However, in the case before us the question was not presented for decision on the record before the Industrial Commission and was not properly before the superior court when this case came before it for appellate review. Nor is the question at present properly before this Court and accordingly we refrain from expressing any opinion on it, other than to refer to the following language in the *147opinion by Chief Justice Denny in Cox v. Transportation Co., 259 N.C. 38, 43, 129 S.E. 2d 589:
“(I)t is mandatory under the provisions of the Workmen’s Compensation Act that any recovery against a third party by reason of an injury to or death of an employee subject to the Act, the proceeds received from such settlement with or judgment against the third party, shall be disbursed according to the provisions of the Workmen’s Compensation Act.” (Emphasis added.)
Since the superior court had no power to make the new factual finding, the resulting conclusion of law and the judgment insofar as it ■was based thereon was erroneous.
 Appellee further contends that the Highway Commission is ¡barred from sharing in the wrongful death recovery by the language in G.S. 28-173 which provides that the amount recovered in a wrongful death action is not liable to be applied in payment of ■debts of the decedent. This contention is without merit. The employer’s right of reimbursement under G.S. 97-10.2 (f) (1) (c) is not .a debt of the decedent. It is a right created by statute, just as is the Tight to bring action for wrongful death. The two statutes must be ■construed together, and when so construed we find no conflict in fhe language in G.S. 28-173 which prohibits use of the wrongful ■death recovery to pay a debt of the decedent and the language in 'G.S. 97-10.2 (f) (1) (c) which directs that a portion of the recovery be applied to the reimbursement of the employer for benefits paid ■under award of the Industrial Commission.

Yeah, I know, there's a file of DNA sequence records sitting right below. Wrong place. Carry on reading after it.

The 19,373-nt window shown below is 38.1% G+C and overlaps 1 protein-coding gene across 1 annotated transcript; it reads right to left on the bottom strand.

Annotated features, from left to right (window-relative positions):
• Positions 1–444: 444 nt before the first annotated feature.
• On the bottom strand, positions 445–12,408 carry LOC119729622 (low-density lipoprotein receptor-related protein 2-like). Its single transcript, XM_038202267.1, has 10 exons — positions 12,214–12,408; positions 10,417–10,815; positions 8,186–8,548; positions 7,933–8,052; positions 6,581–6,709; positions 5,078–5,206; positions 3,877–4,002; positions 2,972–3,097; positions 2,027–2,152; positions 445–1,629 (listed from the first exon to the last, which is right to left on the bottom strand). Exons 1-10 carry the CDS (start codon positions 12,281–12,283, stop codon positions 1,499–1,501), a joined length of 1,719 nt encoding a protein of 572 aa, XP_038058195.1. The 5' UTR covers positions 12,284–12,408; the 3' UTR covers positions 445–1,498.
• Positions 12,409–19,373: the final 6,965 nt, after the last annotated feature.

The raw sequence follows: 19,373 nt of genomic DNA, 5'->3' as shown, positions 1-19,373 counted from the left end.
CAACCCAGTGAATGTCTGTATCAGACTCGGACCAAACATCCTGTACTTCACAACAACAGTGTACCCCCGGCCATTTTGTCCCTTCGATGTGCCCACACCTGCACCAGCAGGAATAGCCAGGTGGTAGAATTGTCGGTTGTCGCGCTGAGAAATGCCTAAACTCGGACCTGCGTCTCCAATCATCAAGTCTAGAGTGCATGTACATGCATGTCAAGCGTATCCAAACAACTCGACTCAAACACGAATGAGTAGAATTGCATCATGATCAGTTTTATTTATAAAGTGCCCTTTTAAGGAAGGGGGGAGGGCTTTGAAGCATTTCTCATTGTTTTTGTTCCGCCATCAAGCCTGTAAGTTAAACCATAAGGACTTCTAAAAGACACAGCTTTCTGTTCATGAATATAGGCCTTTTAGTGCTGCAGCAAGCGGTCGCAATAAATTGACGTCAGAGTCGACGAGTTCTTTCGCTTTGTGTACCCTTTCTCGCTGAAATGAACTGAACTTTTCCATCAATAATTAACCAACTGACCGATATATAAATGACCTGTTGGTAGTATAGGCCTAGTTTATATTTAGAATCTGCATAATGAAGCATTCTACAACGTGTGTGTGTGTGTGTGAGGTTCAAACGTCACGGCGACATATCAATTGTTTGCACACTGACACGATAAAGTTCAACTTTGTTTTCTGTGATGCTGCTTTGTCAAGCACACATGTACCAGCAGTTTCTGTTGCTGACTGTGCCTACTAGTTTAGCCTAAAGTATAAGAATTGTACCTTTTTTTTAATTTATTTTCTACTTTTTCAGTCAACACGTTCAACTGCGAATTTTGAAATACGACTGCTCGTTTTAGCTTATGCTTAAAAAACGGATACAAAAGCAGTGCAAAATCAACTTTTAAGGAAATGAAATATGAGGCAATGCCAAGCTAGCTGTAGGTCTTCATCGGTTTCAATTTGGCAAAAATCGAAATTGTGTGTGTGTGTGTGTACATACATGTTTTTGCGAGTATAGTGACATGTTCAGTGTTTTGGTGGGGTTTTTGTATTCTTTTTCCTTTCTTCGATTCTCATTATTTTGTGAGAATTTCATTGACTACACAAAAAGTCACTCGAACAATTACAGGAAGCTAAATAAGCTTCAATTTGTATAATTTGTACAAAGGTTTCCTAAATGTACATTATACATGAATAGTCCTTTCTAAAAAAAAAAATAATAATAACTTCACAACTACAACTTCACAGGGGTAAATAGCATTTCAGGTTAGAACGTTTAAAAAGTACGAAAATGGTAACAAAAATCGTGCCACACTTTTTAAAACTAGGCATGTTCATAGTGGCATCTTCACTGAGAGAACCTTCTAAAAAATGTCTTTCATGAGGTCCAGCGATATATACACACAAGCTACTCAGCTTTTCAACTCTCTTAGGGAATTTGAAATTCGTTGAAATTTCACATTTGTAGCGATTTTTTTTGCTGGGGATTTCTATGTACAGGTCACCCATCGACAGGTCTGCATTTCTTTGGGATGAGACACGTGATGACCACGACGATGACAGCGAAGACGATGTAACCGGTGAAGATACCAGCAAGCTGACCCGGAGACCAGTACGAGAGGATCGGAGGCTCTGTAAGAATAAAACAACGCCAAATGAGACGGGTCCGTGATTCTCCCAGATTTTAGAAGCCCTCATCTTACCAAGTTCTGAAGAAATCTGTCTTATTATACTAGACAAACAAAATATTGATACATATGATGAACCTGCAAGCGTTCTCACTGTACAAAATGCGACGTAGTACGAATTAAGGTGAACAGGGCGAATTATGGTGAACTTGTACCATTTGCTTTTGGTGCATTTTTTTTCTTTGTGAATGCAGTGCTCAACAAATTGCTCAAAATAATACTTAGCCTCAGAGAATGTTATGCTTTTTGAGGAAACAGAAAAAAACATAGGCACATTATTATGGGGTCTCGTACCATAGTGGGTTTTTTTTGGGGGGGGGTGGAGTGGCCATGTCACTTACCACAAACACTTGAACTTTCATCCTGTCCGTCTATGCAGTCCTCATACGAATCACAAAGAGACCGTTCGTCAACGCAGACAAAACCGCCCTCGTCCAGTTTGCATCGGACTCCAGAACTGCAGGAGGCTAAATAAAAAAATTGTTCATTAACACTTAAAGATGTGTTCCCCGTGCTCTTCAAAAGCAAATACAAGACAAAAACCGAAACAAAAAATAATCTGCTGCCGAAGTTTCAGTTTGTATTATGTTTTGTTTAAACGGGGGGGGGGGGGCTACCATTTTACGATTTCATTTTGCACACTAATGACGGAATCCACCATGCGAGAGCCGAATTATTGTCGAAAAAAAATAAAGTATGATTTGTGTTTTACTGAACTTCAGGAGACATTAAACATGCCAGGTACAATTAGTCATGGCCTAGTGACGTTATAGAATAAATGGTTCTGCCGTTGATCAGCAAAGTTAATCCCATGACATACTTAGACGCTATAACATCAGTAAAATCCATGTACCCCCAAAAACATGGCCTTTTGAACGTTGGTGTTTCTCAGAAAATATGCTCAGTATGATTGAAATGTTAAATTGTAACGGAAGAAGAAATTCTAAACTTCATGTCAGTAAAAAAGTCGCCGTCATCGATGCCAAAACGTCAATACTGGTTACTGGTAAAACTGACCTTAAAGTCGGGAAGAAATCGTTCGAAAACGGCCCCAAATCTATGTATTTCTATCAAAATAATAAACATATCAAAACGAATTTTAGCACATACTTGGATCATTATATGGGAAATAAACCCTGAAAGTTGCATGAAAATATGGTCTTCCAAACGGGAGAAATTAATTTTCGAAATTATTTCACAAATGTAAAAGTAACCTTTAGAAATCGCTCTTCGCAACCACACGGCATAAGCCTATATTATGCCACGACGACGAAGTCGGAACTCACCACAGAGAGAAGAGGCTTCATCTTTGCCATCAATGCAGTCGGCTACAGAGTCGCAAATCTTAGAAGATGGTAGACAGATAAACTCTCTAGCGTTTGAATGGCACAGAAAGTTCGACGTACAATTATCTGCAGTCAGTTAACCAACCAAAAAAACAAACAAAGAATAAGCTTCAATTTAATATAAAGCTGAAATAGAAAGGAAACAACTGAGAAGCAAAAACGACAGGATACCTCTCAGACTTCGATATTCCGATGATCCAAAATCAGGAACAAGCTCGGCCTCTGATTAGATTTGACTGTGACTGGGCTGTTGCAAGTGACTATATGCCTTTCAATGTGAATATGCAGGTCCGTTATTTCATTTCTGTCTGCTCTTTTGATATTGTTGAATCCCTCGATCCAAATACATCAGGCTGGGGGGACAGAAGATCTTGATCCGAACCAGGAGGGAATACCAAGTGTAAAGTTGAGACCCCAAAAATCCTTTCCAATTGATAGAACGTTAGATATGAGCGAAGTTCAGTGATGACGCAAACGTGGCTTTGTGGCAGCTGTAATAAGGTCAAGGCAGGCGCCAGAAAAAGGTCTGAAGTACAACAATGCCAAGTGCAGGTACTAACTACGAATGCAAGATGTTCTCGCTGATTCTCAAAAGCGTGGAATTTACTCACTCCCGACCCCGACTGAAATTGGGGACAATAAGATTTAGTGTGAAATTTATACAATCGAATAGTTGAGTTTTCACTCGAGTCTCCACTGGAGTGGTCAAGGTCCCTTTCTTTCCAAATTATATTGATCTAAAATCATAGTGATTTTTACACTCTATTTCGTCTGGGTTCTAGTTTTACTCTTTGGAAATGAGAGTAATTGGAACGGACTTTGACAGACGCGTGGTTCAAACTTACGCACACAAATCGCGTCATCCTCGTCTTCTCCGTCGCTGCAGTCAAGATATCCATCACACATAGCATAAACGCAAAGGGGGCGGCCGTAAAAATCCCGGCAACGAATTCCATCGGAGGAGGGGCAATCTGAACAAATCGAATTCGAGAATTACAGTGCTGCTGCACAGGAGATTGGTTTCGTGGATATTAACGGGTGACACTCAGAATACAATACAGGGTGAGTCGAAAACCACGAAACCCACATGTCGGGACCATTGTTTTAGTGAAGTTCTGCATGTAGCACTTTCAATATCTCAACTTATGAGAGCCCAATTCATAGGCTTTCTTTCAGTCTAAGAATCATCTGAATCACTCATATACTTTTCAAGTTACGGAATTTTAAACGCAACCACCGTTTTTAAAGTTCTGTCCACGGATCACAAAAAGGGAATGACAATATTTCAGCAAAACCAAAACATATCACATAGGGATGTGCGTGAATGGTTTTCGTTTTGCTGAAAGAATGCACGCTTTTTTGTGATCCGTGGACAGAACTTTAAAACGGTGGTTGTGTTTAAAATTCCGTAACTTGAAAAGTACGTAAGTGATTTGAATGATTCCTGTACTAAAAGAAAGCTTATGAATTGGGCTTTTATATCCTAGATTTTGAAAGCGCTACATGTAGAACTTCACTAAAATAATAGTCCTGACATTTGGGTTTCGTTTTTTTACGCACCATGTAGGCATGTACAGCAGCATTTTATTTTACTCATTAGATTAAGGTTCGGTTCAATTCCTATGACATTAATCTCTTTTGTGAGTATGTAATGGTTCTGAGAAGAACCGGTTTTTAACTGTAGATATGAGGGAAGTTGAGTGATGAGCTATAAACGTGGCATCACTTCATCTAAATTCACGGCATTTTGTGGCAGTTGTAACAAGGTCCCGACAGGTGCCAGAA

The judgment of the superior court was also based in part upon a finding that the employer State Highway Commission, by its failure to participate in the trial and appeal of the wrongful death action, had waived its right to participate in the recovery against the third party tort-feasor. While designated a finding of fact, this was actually a mixed finding of fact and conclusion of law. The factual finding was that the employer had not participated in the trial or the appeal; the conclusion of law derived therefrom was that this amounted to a waiver by the employer of any right to participate in the recovery. The Industrial Commission made a factual finding to the effect that plaintiff administratrix had herself brought the wrongful death action and had appealed to the Supreme Court. It made no finding of fact directly bearing on the employer’s failure to participate in such trial or appeal. For the reasons stated above it was error for the superior court on appeal to it to make any new factual findings. Had the superior court on appeal considered that a *148finding on this point was necessary to a proper determination of this case, the proper course would have been to remand the case to the Industrial Commission to make complete findings. However, in our view the Industrial Commission was entirely correct in not making any finding on this point, since such a finding would have been neither relevant nor determinative of any issue in this case. G.S. 97-10.2(b) grants to the personal representative of a deceased employee the exclusive right to proceed to enforce the liability of a third party tort-feasor by appropriate proceedings if such proceedings are instituted not later than twelve months after the date of death. If summons is issued against the third party during said twelve months period, the personal representative has the right to settle with the third party and to give a valid and complete release of all claims by reason of the death, subject only to the lien rights of the employer to protect his interest in the proceeds and subject to the requirement that any settlement must be made with the written consent of the employer. G.S. 97-10.2 (d) and (h).